Nobody watching Woods comeback need ask for forgiveness if they dare to dream a little
Arnold Palmer did a lot to make professional golf the sporting behemoth it is today.
Quite apart from injecting a little the razzmatazz into the game with the help of Arnie's Army, marketing genius Mark McCormack and the other members of the Big Three, his decision to invest in the Golf Channel in 1994 has been a huge game-changer for the sport.
As the 'Orlando Sentinel' reported two years ago, coinciding with its 20th anniversary, the critics were merciless when a 24-hour golf channel was launched in January 1995.
"Twenty-four hours of chubby guys in bad clothes speaking in jargon that only they understand," was 'Tennis' magazine's take.
Fast forward 22 years and it's a minor miracle that audiences in over 100 million homes in more than 80 countries worldwide will tune in to see Tiger Woods' latest attempt to recover a sliver of his lost glory tonight.
As business decisions go, this was Palmer's sixth Major win. But it took faith.
"Boys," he said after one tense meeting over money, "if I hadn't tried to hit it through the trees a few times, none of us would be here."
Woods' comeback is another shot to nothing, and, in truth, he's the reason the channel still exists today. And if we are all getting a little over-excited about his return in a laid-back, silly-season event, we shouldn't feel guilty.
Tiger redefined golf for the masses and the men and women who play it for a living from the moment he turned professional in 1996.
PGA Tour purses were a shade under $66 million when he said "Hello, World," that August day.
Nine months later, he was Masters champion and by 2008, the year he won his 14th and most recent Major championship at Torrey Pines, the pros were playing for $278 million.
A year later, 'Forbes' confirmed that Woods was the first athlete to earn $1 billion dollars.
Little wonder then that the people who've grown up watching Woods take the game to hitherto unforeseen heights over the past 20 years have been counting down the days since the 41-year-old announced his latest comeback after ten months away from the game following back surgery.
Wracked by injuries, it's his third comeback in four years at the same event and while the cynics may say it's a sign of bad times for golf in general, it's still a remarkable tale and nobody need ask forgiveness for daring to dream a little.
Whatever he achieves in this week's 18-man Hero World Challenge in the Bahamas - an event that benefits his charitable foundation - Woods' presence on the first tee today is a minor miracle considering he underwent back fusion surgery just last April.
It could be argued that the excitement about his return speaks volumes about the current state of the game. But it goes beyond that.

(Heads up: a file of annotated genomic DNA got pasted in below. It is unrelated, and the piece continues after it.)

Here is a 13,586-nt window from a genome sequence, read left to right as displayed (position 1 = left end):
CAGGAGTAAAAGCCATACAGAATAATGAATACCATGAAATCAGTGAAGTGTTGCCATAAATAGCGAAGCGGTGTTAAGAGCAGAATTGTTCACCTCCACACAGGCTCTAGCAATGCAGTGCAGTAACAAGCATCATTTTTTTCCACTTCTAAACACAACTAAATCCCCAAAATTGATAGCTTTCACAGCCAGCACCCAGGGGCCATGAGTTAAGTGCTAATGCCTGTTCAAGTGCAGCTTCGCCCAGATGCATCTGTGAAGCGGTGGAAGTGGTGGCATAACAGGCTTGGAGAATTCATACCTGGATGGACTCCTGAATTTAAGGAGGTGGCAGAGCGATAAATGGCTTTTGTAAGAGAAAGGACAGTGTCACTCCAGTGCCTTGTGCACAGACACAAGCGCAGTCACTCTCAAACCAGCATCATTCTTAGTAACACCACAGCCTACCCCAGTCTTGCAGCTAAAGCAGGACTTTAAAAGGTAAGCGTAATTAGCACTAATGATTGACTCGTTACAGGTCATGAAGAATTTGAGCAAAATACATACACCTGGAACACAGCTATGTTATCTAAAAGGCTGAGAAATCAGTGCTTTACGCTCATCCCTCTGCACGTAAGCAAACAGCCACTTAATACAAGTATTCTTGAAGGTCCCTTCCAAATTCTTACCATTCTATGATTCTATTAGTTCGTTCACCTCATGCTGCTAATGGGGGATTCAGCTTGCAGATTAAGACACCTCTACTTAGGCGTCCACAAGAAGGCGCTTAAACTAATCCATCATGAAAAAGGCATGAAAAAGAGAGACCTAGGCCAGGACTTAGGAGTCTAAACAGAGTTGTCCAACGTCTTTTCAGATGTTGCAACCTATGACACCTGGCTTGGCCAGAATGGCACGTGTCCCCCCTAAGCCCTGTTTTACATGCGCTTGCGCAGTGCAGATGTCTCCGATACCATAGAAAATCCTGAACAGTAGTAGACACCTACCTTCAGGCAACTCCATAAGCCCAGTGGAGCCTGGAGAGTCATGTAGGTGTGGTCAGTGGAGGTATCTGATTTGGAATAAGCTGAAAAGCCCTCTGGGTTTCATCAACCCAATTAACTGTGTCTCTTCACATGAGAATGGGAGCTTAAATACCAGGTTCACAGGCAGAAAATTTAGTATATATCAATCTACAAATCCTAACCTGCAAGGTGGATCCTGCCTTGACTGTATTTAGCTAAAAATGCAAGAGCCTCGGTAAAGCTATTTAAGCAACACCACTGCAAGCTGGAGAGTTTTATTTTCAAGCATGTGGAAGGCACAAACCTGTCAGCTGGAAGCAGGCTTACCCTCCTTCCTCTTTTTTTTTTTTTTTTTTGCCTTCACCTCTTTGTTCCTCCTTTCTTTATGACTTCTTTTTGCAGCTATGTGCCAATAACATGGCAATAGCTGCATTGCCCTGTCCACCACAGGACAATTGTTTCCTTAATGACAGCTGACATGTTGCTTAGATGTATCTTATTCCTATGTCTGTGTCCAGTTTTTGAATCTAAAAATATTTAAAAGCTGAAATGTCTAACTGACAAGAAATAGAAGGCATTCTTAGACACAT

Humiliated globally in late May when he was arrested and charged with driving under the influence after being found asleep at the wheel of his car, engine running, this isn't just a tale of a sporting great attempting what might be a final comeback but also a human story of a father looking for little self-respect.
Even Graeme McDowell has spoken recently of his desire to get back to where he was in 2010 so can have his kids run out on the green to hail the conquering hero.
Woods is no different and having watched the rise of the current generation of stars from Rory McIlroy, Jordan Spieth and Justin Thomas to Dustin Johnson and Rickie Fowler, he also wants some of the young stars to feel a little of his power.
The pre-tournament chat about him outdriving Johnson and Fowler in practice is all very well but every golfer worth his salt, from this humble hacker to three-time Major winner Pádraig Harrington, is hoping he can tee it up and emerge unscathed after four days without collapsing in pain or falling victim the yips.
Only the wildly optimistic (some would say, unhinged) are expecting him to challenge for victory. Most just want to see Zeus throw the occasional lightning bolt.
After all, the Golf Channel doesn't just have a researcher these days, it has a 'Senior Researcher' in the brilliant Justin Ray, whose statistical nuggets have kept the Woods comeback story sizzling for the last few days.
"Seventy-two players, including Tiger, had 100 or more rounds in Majors from 1997 through 2013," Ray tweeted earlier this week. "Best cumulative score to par in that group: Tiger Woods: -126 Steve Flesch: +125 Phil Mickelson: +128. A 251-stroke difference over 2nd-best."
With numbers like that, surely only the coldest fish could resist reaching for that remote control tonight.